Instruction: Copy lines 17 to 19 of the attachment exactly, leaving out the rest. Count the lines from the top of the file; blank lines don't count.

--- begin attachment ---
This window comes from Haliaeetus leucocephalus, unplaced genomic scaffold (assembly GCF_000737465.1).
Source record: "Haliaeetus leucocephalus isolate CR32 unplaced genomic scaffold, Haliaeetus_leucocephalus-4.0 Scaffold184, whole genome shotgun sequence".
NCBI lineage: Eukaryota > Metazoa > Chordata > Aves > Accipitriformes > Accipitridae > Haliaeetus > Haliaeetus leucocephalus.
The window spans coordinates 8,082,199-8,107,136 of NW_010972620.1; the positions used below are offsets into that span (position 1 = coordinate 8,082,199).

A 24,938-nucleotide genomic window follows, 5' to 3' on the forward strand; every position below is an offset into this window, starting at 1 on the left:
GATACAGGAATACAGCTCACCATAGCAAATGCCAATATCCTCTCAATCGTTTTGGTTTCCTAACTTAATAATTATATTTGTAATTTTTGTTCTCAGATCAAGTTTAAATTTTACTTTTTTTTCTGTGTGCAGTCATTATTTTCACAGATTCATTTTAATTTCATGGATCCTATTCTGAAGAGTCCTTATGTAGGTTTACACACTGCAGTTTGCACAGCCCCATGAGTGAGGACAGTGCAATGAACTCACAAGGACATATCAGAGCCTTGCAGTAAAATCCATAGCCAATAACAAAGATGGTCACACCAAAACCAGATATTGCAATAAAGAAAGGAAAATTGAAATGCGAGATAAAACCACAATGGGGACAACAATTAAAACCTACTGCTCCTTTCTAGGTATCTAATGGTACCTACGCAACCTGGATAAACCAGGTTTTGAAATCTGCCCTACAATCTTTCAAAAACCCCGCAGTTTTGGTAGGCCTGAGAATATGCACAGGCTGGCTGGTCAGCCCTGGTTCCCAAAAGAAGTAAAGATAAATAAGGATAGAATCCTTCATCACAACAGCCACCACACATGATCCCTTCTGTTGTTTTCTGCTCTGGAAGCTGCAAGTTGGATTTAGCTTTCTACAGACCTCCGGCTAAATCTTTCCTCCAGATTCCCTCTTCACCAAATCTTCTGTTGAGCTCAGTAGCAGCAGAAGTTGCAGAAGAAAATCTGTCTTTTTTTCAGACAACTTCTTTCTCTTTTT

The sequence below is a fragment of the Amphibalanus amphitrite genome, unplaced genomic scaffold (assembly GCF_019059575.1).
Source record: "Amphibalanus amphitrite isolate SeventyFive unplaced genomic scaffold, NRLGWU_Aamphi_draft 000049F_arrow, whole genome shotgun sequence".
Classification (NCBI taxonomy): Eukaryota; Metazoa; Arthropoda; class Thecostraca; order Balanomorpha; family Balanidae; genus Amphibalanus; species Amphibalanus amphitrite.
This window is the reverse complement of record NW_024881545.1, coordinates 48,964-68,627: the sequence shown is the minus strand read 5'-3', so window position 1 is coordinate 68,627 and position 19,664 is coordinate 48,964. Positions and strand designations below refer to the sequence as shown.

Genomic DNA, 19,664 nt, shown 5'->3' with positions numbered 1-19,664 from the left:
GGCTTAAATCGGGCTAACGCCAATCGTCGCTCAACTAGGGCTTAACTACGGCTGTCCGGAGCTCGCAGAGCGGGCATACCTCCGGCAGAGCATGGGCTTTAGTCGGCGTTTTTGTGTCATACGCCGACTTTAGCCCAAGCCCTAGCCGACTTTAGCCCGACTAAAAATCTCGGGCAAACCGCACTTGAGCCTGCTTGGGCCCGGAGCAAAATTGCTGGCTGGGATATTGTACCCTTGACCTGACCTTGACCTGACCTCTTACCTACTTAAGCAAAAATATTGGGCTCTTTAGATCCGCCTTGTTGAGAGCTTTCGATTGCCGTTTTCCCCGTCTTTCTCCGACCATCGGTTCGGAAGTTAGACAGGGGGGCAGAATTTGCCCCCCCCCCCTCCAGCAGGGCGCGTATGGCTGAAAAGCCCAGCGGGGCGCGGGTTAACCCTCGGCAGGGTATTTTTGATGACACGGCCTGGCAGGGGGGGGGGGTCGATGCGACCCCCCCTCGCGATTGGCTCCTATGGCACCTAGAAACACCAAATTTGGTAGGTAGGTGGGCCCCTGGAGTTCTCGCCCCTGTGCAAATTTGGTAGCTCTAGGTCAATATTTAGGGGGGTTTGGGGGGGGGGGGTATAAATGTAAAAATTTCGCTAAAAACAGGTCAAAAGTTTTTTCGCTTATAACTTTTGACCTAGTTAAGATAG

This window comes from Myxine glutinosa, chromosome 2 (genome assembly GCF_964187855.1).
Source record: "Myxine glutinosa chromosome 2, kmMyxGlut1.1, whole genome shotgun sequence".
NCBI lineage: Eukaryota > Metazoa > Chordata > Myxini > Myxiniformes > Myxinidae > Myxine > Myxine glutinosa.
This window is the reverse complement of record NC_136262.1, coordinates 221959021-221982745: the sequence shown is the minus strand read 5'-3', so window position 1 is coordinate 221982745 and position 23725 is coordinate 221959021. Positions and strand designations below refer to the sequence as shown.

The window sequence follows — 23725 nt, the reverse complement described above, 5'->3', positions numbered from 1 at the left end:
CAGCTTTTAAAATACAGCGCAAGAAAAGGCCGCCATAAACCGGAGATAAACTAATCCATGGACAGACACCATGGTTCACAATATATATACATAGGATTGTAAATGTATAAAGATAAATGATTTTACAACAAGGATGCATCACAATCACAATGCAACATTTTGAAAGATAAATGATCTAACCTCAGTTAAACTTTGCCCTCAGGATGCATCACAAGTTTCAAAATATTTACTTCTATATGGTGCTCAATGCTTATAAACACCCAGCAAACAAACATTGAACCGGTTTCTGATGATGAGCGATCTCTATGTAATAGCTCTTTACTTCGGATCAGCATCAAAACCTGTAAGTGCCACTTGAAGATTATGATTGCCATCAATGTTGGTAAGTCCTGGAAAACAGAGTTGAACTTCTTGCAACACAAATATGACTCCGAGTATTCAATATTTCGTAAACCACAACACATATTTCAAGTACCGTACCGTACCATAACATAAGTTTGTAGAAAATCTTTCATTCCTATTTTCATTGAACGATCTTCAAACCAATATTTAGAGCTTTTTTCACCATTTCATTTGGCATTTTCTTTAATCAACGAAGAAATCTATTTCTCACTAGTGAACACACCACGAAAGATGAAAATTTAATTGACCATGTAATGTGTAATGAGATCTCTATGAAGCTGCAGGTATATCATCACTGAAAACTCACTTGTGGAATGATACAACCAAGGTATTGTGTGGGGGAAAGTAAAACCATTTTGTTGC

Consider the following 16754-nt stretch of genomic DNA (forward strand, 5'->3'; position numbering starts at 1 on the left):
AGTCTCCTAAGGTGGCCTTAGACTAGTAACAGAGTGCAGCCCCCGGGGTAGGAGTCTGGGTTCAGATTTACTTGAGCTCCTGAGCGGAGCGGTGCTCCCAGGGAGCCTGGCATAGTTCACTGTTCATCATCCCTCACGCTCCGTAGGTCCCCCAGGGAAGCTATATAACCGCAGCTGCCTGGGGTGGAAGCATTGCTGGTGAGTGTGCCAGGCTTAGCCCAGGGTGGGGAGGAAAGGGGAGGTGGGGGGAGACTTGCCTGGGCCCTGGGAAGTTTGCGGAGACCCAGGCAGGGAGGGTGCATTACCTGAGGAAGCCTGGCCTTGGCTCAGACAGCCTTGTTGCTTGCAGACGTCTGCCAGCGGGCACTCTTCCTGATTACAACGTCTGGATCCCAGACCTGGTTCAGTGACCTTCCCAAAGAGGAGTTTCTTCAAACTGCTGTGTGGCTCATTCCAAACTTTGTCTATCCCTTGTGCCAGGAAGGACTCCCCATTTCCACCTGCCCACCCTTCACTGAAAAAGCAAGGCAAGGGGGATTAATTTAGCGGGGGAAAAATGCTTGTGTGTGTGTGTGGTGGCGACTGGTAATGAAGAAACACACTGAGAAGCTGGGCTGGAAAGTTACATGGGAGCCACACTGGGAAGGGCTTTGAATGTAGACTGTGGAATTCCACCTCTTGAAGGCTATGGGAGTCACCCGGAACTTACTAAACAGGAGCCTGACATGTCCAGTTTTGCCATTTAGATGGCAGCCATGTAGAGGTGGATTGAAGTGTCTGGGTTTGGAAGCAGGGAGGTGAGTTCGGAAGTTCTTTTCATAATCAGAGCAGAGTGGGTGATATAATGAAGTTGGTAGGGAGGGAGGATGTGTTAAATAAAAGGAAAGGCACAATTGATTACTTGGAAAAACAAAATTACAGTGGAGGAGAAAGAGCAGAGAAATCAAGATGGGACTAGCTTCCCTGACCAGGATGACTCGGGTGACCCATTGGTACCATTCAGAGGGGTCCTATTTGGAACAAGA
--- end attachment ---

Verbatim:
The window sequence follows — 23725 nt, the reverse complement described above, 5'->3', positions numbered from 1 at the left end:
CAGCTTTTAAAATACAGCGCAAGAAAAGGCCGCCATAAACCGGAGATAAACTAATCCATGGACAGACACCATGGTTCACAATATATATACATAGGATTGTAAATGTATAAAGATAAATGATTTTACAACAAGGATGCATCACAATCACAATGCAACATTTTGAAAGATAAATGATCTAACCTCAGTTAAACTTTGCCCTCAGGATGCATCACAAGTTTCAAAATATTTACTTCTATATGGTGCTCAATGCTTATAAACACCCAGCAAACAAACATTGAACCGGTTTCTGATGATGAGCGATCTCTATGTAATAGCTCTTTACTTCGGATCAGCATCAAAACCTGTAAGTGCCACTTGAAGATTATGATTGCCATCAATGTTGGTAAGTCCTGGAAAACAGAGTTGAACTTCTTGCAACACAAATATGACTCCGAGTATTCAATATTTCGTAAACCACAACACATATTTCAAGTACCGTACCGTACCATAACATAAGTTTGTAGAAAATCTTTCATTCCTATTTTCATTGAACGATCTTCAAACCAATATTTAGAGCTTTTTTCACCATTTCATTTGGCATTTTCTTTAATCAACGAAGAAATCTATTTCTCACTAGTGAACACACCACGAAAGATGAAAATTTAATTGACCATGTAATGTGTAATGAGATCTCTATGAAGCTGCAGGTATATCATCACTGAAAACTCACTTGTGGAATGATACAACCAAGGTATTGTGTGGGGGAAAGTAAAACCATTTTGTTGC

Consider the following 16754-nt stretch of genomic DNA (forward strand, 5'->3'; position numbering starts at 1 on the left):